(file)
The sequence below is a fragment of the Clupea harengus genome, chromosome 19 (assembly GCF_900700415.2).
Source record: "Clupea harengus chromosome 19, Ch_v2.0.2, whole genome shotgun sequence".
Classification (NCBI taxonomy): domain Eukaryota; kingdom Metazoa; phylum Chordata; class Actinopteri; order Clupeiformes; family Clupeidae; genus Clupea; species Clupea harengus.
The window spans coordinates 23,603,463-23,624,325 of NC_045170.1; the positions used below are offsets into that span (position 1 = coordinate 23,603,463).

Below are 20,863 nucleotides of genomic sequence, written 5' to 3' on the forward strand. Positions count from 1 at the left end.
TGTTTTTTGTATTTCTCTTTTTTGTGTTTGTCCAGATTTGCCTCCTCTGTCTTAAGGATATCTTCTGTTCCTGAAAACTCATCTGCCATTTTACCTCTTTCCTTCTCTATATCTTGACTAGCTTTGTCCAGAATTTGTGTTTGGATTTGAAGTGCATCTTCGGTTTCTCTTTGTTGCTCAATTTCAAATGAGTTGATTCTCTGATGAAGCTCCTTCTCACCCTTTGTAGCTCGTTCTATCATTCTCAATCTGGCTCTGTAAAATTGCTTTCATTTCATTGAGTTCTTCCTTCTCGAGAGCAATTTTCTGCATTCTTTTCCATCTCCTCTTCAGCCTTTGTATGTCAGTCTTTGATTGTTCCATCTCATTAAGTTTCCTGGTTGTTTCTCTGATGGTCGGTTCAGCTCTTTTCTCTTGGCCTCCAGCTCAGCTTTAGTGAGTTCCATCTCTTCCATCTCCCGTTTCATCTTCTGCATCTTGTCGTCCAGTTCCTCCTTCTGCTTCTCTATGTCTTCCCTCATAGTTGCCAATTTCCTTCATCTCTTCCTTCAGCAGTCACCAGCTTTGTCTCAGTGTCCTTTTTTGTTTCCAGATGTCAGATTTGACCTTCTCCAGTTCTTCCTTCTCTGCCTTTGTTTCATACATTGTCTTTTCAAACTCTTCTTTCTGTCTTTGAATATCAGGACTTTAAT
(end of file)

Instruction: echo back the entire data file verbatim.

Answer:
The sequence below is a fragment of the Clupea harengus genome, chromosome 19 (assembly GCF_900700415.2).
Source record: "Clupea harengus chromosome 19, Ch_v2.0.2, whole genome shotgun sequence".
Classification (NCBI taxonomy): domain Eukaryota; kingdom Metazoa; phylum Chordata; class Actinopteri; order Clupeiformes; family Clupeidae; genus Clupea; species Clupea harengus.
The window spans coordinates 23,603,463-23,624,325 of NC_045170.1; the positions used below are offsets into that span (position 1 = coordinate 23,603,463).

Below are 20,863 nucleotides of genomic sequence, written 5' to 3' on the forward strand. Positions count from 1 at the left end.
TGTTTTTTGTATTTCTCTTTTTTGTGTTTGTCCAGATTTGCCTCCTCTGTCTTAAGGATATCTTCTGTTCCTGAAAACTCATCTGCCATTTTACCTCTTTCCTTCTCTATATCTTGACTAGCTTTGTCCAGAATTTGTGTTTGGATTTGAAGTGCATCTTCGGTTTCTCTTTGTTGCTCAATTTCAAATGAGTTGATTCTCTGATGAAGCTCCTTCTCACCCTTTGTAGCTCGTTCTATCATTCTCAATCTGGCTCTGTAAAATTGCTTTCATTTCATTGAGTTCTTCCTTCTCGAGAGCAATTTTCTGCATTCTTTTCCATCTCCTCTTCAGCCTTTGTATGTCAGTCTTTGATTGTTCCATCTCATTAAGTTTCCTGGTTGTTTCTCTGATGGTCGGTTCAGCTCTTTTCTCTTGGCCTCCAGCTCAGCTTTAGTGAGTTCCATCTCTTCCATCTCCCGTTTCATCTTCTGCATCTTGTCGTCCAGTTCCTCCTTCTGCTTCTCTATGTCTTCCCTCATAGTTGCCAATTTCCTTCATCTCTTCCTTCAGCAGTCACCAGCTTTGTCTCAGTGTCCTTTTTTGTTTCCAGATGTCAGATTTGACCTTCTCCAGTTCTTCCTTCTCTGCCTTTGTTTCATACATTGTCTTTTCAAACTCTTCTTTCTGTCTTTGAATATCAGGACTTTAAT